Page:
Welcome to the WWII Forums! Log in or Sign up to interact with the community.

Best-looking guns?

Discussion in 'Small Arms and Edged Weapons' started by von Poop, May 19, 2017.

  1. harolds

    harolds Member

    Joined:
    Aug 9, 2011
    Messages:
    1,527
    Likes Received:
    227
    Sorry for quibbling GT, but that gun would be a "vierling". Vier is four and drei is three. The idea is that German hunters could walk through the woods and take whatever mother nature would show them. I have a drilling made for the American market by Sauer and Sohn and imported by Charles Daley. The current barreling is two 12ga.s over a 257 Roberts barrel. I believe that the action was originally made about 1900 and was chambered for 12ga. over 30/30. Around 1957 it was sent back to Charles Daley and they sent it to Austria to have it rebarreled. The firearm shown above with all the gold inlay and engraving shows that it is the very top of the line. Mine is one step down but sold for about $600 in the very early 20th century. That was about the yearly wage for a working man back then. It's funny, but the Germans really took to the old 22 Hornet. A lot of their schutzen rifles were chambered in that caliber.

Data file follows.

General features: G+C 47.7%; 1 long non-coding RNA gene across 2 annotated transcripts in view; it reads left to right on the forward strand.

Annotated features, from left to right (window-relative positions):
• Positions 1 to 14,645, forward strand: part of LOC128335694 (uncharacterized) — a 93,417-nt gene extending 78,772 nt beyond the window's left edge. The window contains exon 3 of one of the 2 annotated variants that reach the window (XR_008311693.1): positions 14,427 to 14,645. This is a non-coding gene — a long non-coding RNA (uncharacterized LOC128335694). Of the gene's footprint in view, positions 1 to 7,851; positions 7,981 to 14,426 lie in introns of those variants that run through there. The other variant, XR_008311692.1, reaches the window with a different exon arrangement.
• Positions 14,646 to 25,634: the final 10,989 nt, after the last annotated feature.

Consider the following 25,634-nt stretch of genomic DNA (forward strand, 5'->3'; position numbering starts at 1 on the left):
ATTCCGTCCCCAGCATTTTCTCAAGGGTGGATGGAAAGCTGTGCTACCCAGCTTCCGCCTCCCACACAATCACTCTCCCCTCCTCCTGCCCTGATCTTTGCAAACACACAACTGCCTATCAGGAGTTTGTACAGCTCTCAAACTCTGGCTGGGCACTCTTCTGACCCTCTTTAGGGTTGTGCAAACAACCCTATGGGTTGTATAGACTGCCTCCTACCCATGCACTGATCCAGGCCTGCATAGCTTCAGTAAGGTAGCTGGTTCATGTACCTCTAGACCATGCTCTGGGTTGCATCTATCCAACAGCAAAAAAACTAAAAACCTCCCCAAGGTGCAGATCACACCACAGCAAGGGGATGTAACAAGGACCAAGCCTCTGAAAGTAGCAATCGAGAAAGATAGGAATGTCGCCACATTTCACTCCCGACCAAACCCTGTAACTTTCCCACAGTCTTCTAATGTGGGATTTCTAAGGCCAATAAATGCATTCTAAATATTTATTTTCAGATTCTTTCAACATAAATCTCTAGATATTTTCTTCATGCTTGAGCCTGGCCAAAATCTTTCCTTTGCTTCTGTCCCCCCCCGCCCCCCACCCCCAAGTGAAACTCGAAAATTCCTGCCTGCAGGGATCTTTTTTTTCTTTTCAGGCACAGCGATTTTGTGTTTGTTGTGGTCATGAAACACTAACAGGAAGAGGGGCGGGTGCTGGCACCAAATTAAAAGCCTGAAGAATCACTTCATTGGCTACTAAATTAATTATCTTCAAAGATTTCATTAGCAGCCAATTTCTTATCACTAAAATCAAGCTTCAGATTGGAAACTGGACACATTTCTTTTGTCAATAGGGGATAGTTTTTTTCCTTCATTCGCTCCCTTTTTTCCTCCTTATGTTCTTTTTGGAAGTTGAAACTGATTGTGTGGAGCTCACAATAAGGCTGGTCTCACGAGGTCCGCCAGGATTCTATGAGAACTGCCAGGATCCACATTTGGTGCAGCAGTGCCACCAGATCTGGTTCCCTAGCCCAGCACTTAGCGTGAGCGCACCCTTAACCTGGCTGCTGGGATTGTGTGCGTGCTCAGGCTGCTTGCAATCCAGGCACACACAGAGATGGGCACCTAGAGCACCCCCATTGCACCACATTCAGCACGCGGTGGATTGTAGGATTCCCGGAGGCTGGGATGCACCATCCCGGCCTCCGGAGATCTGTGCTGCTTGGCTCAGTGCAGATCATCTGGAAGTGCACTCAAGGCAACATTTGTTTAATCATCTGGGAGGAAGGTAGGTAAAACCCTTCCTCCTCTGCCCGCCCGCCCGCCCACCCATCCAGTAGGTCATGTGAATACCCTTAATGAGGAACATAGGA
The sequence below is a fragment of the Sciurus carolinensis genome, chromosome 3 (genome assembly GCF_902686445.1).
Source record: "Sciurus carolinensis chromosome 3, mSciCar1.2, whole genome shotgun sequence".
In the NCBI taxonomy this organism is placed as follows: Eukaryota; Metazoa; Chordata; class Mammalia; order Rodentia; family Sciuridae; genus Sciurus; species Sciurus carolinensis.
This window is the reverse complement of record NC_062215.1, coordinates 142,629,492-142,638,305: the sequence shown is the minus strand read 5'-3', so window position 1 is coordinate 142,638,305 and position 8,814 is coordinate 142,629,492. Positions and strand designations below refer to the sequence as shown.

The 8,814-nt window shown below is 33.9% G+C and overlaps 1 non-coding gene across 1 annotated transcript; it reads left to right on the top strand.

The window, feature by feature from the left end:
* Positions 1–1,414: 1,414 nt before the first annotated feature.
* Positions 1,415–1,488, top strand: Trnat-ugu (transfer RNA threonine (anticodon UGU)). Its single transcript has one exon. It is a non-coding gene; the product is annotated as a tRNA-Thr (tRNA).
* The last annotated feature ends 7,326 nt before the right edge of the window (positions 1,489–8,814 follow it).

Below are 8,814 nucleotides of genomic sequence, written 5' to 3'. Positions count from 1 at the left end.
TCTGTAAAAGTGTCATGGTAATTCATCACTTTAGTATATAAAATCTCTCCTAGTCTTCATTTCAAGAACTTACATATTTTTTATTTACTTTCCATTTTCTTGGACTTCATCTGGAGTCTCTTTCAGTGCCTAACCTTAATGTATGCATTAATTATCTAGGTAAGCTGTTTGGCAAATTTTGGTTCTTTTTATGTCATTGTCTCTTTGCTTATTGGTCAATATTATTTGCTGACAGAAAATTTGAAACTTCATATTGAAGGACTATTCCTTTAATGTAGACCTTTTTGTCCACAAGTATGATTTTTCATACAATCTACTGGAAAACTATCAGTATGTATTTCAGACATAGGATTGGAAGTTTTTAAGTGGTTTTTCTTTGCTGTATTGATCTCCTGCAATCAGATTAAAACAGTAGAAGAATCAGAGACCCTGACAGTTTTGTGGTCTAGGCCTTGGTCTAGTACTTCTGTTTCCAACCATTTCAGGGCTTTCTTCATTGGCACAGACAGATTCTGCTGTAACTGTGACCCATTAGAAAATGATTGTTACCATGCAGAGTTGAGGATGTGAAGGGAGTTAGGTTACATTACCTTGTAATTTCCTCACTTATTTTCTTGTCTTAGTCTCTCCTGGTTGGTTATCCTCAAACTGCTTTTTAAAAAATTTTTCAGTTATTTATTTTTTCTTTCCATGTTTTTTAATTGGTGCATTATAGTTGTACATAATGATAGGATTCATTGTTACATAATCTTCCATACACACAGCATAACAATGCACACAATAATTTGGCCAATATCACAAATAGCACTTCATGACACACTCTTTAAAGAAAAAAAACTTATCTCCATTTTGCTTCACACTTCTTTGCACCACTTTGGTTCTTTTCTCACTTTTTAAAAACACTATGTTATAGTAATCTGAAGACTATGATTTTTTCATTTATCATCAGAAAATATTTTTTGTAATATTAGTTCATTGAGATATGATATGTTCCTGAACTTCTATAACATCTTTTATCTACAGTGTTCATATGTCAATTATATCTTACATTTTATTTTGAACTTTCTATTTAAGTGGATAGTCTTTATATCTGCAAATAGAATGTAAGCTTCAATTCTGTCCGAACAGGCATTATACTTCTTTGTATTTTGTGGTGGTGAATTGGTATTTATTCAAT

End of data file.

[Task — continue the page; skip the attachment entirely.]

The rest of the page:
2. gtblackwell

    gtblackwell Well-Known Member Patron  

    Joined:
    Jul 4, 2006
    Messages:
    2,255
    Likes Received:
    633
    Location:
    Auburn, Alabama, US
    Thank you, Harolds, I can only count in English, Southern English which requires fingers, and French! :) I have gotten to handle a war trophy drilling in 12 ga and 8X57R. I was curious about the 257 Roberts, not exactly common in the US but a sweet shooter. Popular in my youth. I was surprised to see 22 Hornets in German guns at gun shows and had, I believe, a Winchester 43 in the extended family. I converted that gun to no avail. $600 was indeed big money back then.'
     

Share This Page